WPA/WPA2 WPS design flaws, easy way Part II

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As described in the previous post [ I ], WPS has several flaws in it´s design, and I´ll try to explain them in this post, prior to just going for catching the WPA key only. The first flaw arises in how the procotol handles external registrars.


There is some functionalities that enables a client to connect via WPS, like phisical push button, or web interface. But some devices enables external registrars to connect only if they know the PIN,without any kind of authentication, allowing attackers to launch bruteforcing attacks in order to retrieve the correct PIN.

Let´s look again at the picture shown in the last post



Methods enabled for connecting to WPS, Ethernet ( web configuration access ), Label ( only ESSID, Encryption type and pass ) and PBC ( Push-Button-to-Connect).

We can see too how it´s disabled Physical Push Button in this device, and it´s a virtual one you have to push from the Web Configuration page. The other method is as I said before, to bruteforcing the PIN and get the key, that´s the first design flaw.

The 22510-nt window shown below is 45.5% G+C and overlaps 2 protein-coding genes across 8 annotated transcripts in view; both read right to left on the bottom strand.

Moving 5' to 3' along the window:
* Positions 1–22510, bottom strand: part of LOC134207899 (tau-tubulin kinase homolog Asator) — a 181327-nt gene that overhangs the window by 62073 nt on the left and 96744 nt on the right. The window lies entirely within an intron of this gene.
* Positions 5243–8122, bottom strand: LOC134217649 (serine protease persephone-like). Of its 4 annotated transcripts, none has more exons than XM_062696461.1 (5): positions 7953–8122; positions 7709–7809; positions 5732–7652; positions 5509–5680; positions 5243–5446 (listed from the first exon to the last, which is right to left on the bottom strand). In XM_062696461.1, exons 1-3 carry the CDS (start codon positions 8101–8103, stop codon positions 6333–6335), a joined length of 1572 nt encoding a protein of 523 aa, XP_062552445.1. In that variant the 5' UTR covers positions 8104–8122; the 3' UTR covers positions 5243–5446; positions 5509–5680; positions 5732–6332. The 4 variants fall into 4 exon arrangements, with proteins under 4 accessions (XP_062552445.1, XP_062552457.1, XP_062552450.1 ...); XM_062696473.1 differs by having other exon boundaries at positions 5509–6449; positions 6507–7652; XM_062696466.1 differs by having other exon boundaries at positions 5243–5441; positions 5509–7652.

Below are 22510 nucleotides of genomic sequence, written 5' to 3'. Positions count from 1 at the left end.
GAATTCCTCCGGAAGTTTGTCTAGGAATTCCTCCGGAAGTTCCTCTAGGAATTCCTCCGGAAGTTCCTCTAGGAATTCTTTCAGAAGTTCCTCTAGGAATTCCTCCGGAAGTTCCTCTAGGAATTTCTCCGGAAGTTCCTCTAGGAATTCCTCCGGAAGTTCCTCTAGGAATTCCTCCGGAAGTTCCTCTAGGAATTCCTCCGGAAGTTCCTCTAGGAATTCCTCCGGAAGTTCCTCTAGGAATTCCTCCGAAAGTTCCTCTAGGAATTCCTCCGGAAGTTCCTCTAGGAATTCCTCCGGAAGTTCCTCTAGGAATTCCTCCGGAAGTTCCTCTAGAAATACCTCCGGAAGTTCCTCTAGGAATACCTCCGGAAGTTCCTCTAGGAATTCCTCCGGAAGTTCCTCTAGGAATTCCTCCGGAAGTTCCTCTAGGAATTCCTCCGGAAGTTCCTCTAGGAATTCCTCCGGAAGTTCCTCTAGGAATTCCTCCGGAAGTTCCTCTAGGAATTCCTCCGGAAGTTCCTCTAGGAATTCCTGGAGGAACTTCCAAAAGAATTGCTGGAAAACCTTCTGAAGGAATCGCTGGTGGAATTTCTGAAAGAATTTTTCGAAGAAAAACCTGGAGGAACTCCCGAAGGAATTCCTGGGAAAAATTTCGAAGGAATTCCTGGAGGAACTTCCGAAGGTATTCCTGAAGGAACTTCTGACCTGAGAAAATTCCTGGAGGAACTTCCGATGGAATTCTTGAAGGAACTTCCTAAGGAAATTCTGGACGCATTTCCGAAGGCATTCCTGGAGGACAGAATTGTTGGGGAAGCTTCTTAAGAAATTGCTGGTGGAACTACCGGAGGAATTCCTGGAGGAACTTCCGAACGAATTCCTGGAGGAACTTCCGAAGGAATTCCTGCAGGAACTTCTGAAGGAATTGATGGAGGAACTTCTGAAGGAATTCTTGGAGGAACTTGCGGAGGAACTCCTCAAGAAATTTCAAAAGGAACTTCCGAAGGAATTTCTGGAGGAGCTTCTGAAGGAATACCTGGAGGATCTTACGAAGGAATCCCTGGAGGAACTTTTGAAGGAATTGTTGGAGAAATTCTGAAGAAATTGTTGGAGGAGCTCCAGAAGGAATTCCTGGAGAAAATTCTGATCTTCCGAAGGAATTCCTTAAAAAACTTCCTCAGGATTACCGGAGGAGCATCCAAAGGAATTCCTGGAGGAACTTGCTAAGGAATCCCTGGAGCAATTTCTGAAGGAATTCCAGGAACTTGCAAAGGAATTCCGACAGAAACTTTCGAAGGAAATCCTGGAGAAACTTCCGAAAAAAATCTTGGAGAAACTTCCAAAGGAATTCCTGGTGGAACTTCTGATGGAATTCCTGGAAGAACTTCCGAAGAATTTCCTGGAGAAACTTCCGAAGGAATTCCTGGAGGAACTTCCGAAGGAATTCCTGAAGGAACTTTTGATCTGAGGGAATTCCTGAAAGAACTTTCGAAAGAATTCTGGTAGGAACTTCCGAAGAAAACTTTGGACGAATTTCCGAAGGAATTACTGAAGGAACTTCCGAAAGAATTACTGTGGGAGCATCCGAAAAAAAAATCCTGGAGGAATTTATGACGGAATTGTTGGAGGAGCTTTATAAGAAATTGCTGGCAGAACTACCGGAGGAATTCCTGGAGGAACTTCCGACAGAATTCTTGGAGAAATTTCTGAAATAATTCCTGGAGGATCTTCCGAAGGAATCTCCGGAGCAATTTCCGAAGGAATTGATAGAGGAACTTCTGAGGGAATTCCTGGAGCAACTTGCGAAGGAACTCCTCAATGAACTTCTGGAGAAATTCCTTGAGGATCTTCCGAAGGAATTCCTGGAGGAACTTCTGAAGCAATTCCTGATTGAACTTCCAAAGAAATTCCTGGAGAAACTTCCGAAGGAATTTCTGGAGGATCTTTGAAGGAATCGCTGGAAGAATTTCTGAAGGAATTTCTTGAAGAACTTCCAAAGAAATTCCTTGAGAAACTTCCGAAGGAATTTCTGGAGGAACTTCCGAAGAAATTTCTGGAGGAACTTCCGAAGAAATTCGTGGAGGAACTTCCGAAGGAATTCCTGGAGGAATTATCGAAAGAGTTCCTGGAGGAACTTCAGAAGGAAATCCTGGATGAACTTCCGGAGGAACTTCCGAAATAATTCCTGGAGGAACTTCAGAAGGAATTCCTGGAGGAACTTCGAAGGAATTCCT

How WPS handles PIN code?

The method implemented by WPS for PIN auth has been described in the first post [ I ] so we can make a recap based on Stefan Viehböck resesearch :

  • An attacker can extract useful info from his bruteforce attack ( 8 digits )
  • If the attacker receives an EAP-NACK after sending M4, 1st half of PIN is incorrect.
  • If the attacker receives an EAP-NACK after sending M6, 2nd half of PIN is incorrect

This method, which only takes a few digits and is capable of sending valuable info to the attacker, decreases the maximum possible attempts to be made:

  • from 10^8 ( 100.000.000 ) to 10^4 + 10^4 ( 20.000 )
  • the final digit is a checksum of the seven previous, so 10^4 + 10^3 = 11.000 attempts


Next step in order to know the whole process is to understand how the PIN code is generated. Assuming the device follows Wi-Fi Alliance specifications, it will be 7 characters and a checksum of the seven previous:

  • Get BSSID  = 5C:33:8E | FF:1E:FC
  • Take 2nd part of the BSSID, convert to decimal and apply a math funcion to extract checksum
  • Calculate the checksum and append to the end of final PIN.



Validate checksum C function


 Calculate checksum

Compute checksum C function



These functions have been extracted from Windows Connect Now–NET,  :) although his last version was about 2006 and Microsoft now urges to follow WiFi-Alliance specs. Ok so now we are going to show an Android App that shows WPS PIN directly on the screen, you can download it from Play Store for free.





And now a PIC of the process that the app follows to show us that PIN using Python interactively for better understanding:




Ready for recovering the WPA2 key ?




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